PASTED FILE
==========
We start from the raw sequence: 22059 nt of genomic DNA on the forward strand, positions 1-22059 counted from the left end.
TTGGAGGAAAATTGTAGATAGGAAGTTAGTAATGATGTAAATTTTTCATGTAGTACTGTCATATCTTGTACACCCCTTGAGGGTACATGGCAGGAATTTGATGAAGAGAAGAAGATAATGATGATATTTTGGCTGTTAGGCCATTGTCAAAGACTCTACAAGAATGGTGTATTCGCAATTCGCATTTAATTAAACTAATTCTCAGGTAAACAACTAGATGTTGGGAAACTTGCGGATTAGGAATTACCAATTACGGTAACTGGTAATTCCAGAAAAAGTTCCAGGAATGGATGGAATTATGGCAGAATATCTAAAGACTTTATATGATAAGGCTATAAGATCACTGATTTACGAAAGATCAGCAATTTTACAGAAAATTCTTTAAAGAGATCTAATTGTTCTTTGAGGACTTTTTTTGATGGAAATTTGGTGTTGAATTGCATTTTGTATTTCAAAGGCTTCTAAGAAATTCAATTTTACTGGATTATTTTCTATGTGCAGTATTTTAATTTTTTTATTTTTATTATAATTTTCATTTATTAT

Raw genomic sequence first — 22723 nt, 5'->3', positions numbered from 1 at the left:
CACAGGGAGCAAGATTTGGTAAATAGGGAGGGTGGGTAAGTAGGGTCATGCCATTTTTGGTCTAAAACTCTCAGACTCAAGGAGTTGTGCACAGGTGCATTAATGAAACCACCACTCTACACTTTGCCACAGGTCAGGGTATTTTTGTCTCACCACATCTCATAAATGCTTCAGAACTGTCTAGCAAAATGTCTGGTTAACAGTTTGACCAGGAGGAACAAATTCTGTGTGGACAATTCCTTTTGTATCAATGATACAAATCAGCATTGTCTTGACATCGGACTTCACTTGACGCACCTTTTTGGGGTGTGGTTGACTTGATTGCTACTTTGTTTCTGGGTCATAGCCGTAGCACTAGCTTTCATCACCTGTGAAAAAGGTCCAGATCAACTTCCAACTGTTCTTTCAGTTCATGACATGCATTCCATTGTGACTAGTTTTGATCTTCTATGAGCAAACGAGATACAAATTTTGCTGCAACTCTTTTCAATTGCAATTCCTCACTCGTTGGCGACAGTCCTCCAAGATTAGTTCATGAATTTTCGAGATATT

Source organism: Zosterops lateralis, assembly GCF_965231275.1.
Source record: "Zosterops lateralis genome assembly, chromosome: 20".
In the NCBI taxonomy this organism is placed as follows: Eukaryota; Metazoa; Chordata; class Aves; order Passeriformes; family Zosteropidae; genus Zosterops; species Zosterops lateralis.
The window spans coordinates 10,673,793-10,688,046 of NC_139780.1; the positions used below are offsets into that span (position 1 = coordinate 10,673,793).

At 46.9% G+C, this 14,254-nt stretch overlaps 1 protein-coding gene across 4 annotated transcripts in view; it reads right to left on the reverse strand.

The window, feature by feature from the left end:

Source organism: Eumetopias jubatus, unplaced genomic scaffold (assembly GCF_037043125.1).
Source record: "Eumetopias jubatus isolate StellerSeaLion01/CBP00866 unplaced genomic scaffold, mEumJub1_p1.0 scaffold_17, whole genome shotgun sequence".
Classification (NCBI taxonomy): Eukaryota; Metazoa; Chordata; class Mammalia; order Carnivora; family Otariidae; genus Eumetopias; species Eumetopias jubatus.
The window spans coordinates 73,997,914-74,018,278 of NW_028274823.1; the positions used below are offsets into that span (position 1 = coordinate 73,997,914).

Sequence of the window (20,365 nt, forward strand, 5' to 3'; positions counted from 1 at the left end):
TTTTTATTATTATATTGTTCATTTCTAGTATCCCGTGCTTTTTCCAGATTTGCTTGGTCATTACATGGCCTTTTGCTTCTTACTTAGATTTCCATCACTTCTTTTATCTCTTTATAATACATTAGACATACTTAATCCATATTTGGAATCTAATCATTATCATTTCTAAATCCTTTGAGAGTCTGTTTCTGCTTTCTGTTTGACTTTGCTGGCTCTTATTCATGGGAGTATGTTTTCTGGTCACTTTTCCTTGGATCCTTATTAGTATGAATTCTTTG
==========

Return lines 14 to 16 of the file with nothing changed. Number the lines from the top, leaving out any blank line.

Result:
The window spans coordinates 73,997,914-74,018,278 of NW_028274823.1; the positions used below are offsets into that span (position 1 = coordinate 73,997,914).

Sequence of the window (20,365 nt, forward strand, 5' to 3'; positions counted from 1 at the left end):
TTTTTATTATTATATTGTTCATTTCTAGTATCCCGTGCTTTTTCCAGATTTGCTTGGTCATTACATGGCCTTTTGCTTCTTACTTAGATTTCCATCACTTCTTTTATCTCTTTATAATACATTAGACATACTTAATCCATATTTGGAATCTAATCATTATCATTTCTAAATCCTTTGAGAGTCTGTTTCTGCTTTCTGTTTGACTTTGCTGGCTCTTATTCATGGGAGTATGTTTTCTGGTCACTTTTCCTTGGATCCTTATTAGTATGAATTCTTTG